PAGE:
Man lying awake in bed at night, unable to sleep and wondering if CBN can help.

Can CBN Improve Sleep Quality?

National Sleep Awareness Week is March 13-19, 2020, but let’s be real–we all could benefit from better sleep quality year-round. Learn how cannabinoids like CBN, CBD and THC may help.

 

Medically reviewed by Katherine Golden, RN, and Eloise Theisen, NP
Written by Denise Rustning

As sleep research advances, so does the understanding of how various cannabinoids, including CBN, CBD and THC may support improved rest. Below, we’re sharing a quick primer on sleep before taking a look at CBN, a cannabinoid that’s being widely talked about as beneficial for sleep.

Understanding sleep cycles is important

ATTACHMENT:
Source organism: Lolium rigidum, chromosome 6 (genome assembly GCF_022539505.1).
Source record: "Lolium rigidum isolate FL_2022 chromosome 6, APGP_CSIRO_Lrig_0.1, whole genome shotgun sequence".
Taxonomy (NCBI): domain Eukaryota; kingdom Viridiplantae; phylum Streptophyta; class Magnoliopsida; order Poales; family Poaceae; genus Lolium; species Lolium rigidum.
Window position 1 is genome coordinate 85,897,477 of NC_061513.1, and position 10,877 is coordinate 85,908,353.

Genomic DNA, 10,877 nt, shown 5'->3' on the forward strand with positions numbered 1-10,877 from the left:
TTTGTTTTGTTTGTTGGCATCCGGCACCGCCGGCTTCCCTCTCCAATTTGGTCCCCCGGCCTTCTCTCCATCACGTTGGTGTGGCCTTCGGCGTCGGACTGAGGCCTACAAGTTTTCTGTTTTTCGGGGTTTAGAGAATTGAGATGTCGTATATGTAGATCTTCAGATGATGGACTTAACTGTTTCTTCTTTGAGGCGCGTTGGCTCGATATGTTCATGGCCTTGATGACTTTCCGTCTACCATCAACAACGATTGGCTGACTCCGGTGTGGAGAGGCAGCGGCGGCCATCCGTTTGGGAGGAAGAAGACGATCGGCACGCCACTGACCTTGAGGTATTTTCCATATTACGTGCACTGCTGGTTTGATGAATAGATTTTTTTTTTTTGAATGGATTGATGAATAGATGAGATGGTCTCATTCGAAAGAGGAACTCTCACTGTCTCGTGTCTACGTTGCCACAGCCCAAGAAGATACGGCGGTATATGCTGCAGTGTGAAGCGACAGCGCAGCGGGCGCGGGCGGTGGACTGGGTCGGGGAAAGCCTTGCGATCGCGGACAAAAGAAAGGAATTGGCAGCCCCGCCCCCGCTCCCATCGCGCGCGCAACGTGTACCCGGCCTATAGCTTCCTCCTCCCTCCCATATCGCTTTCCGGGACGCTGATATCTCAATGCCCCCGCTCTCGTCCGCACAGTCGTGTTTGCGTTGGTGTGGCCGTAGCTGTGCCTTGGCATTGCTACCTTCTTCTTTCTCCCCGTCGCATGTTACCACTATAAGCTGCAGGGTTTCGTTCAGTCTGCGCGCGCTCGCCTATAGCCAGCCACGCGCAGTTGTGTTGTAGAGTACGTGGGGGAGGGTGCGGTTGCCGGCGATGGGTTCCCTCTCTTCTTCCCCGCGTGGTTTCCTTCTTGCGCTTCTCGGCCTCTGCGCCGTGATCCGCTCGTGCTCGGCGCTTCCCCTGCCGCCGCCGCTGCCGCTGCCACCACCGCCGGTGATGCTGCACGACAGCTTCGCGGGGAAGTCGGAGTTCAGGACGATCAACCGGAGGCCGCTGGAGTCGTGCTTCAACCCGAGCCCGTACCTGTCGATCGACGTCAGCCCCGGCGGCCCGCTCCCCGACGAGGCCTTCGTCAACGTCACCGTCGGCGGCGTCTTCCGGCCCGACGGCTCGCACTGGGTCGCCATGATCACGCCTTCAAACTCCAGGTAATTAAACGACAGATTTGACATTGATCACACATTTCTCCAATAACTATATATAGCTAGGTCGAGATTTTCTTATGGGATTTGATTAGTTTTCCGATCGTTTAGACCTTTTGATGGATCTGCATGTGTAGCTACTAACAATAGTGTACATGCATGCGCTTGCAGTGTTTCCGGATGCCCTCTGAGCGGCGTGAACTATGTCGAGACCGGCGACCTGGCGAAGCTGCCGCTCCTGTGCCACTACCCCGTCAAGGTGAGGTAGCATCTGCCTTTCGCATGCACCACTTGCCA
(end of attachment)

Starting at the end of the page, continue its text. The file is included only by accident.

Sleep should be simple, right? Lay down, close your eyes and naturally drift into restful, rejuvenating sleep. 

Unfortunately, sleep is a battle for many of us, from tossing and turning to experiencing physical discomfort as we settle down for the night. And once asleep, some people struggle to stay asleep long enough to get the benefits of a good night’s rest.

A basic understanding of major sleep cycles can help when it comes to choosing the best hemp or cannabis products for your needs. 

  • Non-REM sleep takes up the first three phases of sleep, from when you drift into a light sleep then move into deeper rest. 
  • REM sleep follows non-REM sleep. Most dreaming occurs at this stage of sleep. But REM sleep’s importance goes well beyond good dreams. REM sleep is connected to overall brain health and is believed to boost the immune system. Interestingly, older individuals spend less time in REM sleep.